Introduction

In my previous post on working with nullable fields in Eloquent, I talked about two different approaches to this task. The first being with a base model, and the second via a trait. In that post I concluded that I believed the trait was the better of the two options.

Since that post, I've had a few situations where I needed to use the functionality, and creating the trait by hand as needed was getting to be almost as bad as doing the original empty value check in a mutator.

To that end, I sat down and created a small package to make this functionality readily available between projects and wanted to talk a little about it today.

Laravel Nullable Fields

The package, which can be found on GitHub here, is much more declarative, portable, and feels more Laravel-like than the concept I discussed earlier.

By including the NullableFields trait in your Eloquent model and declaring a $nullable property on the base model, you can define an array of database fields whose empty values should be converted to null before being persisted to the database.

<?php

use Iatstuti\Database\Support\NullableFields;
use Illuminate\Database\Eloquent\Model;

class UserProfile extends Model
{
    use NullableFields;

    protected $nullable = [
        'facebook_profile',
        'twitter_profile',
        'linkedin_profile',
    ];
}

This functionality is made possible by attaching a listener to the model's saving event when booting the trait using the bootTraits method, meaning all you need to do is require the Composer package, import the trait, and declaring the $nullable property.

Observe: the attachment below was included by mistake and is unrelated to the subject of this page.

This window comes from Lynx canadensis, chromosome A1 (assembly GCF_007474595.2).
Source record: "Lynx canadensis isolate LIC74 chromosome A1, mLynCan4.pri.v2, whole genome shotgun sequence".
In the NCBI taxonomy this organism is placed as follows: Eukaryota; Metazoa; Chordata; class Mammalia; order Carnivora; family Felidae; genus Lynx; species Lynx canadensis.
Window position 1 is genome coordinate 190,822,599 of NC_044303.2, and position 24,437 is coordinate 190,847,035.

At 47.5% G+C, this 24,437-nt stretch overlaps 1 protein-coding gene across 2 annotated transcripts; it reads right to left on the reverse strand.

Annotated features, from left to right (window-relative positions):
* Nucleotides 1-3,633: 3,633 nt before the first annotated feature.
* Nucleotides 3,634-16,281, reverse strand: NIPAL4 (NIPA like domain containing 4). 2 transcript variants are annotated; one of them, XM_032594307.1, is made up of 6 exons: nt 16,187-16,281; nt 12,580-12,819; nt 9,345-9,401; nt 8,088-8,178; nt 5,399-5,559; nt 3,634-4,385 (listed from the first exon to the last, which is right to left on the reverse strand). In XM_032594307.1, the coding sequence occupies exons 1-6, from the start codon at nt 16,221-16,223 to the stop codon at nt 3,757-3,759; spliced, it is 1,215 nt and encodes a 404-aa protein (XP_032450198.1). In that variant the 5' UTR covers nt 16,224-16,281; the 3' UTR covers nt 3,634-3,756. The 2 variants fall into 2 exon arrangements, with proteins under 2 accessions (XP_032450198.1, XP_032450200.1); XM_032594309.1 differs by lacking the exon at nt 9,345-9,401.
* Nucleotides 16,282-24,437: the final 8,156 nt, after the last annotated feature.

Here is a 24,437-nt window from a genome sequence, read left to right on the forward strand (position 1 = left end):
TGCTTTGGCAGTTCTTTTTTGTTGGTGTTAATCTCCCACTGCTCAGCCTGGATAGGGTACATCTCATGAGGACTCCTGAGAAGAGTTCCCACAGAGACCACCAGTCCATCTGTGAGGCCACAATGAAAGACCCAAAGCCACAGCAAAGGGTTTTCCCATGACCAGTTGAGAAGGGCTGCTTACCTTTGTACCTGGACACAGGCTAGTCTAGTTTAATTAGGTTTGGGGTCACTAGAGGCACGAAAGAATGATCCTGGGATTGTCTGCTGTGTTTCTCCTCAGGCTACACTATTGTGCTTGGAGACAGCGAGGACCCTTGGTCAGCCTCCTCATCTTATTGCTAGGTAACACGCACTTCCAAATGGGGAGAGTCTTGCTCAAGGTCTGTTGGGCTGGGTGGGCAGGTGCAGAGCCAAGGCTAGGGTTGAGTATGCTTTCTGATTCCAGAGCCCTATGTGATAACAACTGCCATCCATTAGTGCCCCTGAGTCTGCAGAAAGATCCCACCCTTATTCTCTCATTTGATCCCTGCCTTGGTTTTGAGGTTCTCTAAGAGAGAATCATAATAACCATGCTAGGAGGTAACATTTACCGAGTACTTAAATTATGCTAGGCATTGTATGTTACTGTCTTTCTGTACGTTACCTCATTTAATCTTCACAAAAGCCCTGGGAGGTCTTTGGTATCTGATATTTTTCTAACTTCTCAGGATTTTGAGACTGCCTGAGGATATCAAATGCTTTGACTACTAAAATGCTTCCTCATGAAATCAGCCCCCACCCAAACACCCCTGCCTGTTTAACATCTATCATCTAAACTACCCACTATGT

Now, whenever you are saving your model, the trait will compare the set attributes against the defined fields and if a matching attribute is found to be empty, its value will be set to null, before being persisted to the database.


$profile = UserProfile::first();
$profile->facebook_profile = ' '; // Empty
$profile->twitter_profile = 'michaeldyrynda';
$profile->linkedin_profile = ''; // Empty
$profile->save();

Conclusion

I hope some of you will find some use for this trait in your models. I find it particularly useful when tackling foreign key constraints, where you have not yet set the foreign relationship. Of course, as the example above shows, it will be useful in any place you have nullable fields in your database.

Note, the database field must be configured to allow null values.

More recent versions of MySQL will convert the value to an empty string if the field is not configured to allow null, however, be aware that older versions of MySQL may actually return an error.